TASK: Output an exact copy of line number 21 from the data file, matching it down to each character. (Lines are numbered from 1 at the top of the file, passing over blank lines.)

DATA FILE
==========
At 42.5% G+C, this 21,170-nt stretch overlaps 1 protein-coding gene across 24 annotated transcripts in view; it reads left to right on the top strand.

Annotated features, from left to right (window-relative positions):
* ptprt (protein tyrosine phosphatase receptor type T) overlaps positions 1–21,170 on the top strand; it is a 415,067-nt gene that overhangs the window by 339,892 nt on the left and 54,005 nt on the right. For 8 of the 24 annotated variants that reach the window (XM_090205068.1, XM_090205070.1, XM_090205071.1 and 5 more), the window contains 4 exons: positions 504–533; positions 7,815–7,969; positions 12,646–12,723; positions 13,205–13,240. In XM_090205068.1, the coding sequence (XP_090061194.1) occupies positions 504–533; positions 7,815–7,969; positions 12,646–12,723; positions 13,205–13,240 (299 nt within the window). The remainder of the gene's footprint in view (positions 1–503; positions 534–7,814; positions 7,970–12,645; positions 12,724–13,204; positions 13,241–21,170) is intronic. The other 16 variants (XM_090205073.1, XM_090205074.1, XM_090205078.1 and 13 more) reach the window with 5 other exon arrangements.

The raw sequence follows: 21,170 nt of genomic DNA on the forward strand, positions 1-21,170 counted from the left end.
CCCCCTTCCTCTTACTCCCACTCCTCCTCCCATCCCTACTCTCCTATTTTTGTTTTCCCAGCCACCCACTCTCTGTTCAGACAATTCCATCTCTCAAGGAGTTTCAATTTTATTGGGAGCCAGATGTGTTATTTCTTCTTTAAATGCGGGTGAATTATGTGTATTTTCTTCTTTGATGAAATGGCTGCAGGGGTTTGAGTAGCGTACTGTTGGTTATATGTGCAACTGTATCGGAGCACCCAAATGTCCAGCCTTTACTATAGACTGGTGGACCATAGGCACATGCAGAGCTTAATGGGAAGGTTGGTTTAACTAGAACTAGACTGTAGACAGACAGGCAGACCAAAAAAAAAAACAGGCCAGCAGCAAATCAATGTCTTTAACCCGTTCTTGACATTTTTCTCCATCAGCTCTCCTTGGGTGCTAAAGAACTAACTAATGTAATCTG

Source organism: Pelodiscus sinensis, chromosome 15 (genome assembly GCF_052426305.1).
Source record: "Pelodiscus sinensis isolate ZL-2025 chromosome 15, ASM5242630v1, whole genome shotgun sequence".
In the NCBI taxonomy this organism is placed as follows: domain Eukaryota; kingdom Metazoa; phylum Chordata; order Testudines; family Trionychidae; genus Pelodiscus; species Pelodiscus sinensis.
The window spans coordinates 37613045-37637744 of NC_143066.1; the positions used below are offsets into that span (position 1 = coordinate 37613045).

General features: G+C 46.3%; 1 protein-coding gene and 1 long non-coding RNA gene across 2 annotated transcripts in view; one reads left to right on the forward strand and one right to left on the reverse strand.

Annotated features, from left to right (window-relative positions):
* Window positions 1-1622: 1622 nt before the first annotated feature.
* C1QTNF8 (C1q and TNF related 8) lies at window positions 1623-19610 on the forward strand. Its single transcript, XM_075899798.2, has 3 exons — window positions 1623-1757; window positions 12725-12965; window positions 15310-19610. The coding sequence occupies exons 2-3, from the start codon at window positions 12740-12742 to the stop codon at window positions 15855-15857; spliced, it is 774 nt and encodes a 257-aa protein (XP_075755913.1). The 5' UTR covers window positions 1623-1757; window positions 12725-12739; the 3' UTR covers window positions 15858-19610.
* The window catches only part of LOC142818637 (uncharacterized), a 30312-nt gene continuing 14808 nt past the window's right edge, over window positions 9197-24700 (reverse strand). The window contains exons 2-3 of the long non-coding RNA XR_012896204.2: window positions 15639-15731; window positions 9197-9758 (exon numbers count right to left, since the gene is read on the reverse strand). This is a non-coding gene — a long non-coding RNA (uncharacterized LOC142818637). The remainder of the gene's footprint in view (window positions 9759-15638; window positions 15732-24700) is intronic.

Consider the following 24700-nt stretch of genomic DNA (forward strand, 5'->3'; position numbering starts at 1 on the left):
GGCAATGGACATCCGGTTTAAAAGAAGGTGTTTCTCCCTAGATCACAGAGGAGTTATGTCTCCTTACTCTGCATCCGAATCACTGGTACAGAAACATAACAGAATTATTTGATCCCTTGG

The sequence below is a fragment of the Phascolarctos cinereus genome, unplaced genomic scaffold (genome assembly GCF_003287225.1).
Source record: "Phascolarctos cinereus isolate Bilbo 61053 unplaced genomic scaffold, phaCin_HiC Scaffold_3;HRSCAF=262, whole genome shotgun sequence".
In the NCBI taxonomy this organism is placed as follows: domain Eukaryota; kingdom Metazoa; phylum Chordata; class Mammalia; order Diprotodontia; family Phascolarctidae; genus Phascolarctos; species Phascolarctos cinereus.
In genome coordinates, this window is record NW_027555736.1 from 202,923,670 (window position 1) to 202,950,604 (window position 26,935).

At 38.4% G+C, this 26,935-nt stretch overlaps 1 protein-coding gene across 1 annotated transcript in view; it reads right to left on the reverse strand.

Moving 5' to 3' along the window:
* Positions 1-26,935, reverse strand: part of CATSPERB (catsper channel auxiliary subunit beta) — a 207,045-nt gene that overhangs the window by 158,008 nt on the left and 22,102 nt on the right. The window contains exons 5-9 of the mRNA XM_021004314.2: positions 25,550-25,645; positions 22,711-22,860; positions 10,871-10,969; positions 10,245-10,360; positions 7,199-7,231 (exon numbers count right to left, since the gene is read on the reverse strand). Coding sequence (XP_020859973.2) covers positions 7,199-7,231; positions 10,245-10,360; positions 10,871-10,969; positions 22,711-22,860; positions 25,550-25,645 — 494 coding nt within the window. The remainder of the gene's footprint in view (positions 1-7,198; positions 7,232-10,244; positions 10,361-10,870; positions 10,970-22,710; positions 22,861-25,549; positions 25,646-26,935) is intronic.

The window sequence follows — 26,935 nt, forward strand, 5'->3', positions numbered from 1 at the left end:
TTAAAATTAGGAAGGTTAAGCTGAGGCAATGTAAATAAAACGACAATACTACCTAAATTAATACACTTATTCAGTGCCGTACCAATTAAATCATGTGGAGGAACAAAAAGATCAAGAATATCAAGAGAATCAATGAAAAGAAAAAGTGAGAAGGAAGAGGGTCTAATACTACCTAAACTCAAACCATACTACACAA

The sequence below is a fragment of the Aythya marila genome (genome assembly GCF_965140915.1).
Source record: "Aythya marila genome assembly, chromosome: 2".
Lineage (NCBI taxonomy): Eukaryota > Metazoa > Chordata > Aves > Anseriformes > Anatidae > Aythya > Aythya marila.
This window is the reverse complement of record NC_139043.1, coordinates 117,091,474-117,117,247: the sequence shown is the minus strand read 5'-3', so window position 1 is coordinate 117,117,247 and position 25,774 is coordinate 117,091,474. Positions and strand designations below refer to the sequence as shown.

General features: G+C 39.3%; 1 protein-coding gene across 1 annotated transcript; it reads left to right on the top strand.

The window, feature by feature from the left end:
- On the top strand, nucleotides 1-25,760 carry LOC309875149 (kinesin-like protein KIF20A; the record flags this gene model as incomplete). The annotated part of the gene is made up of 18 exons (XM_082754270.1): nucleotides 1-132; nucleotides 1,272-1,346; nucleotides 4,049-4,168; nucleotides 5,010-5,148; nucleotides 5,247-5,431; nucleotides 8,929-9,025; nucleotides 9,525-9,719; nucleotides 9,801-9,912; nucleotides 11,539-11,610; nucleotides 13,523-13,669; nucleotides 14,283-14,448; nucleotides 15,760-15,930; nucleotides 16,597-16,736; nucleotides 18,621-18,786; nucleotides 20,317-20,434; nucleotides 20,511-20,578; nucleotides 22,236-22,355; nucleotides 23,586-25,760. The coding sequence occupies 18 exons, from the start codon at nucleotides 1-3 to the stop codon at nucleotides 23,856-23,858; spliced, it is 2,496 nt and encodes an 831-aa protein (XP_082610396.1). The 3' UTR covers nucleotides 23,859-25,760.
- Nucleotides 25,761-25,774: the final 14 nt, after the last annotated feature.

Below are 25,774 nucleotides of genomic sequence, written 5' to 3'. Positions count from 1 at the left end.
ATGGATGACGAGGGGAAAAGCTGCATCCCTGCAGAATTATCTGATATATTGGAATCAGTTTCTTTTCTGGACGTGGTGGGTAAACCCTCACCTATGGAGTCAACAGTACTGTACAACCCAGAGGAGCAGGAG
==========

At 38.4% G+C, this 26,935-nt stretch overlaps 1 protein-coding gene across 1 annotated transcript in view; it reads right to left on the reverse strand.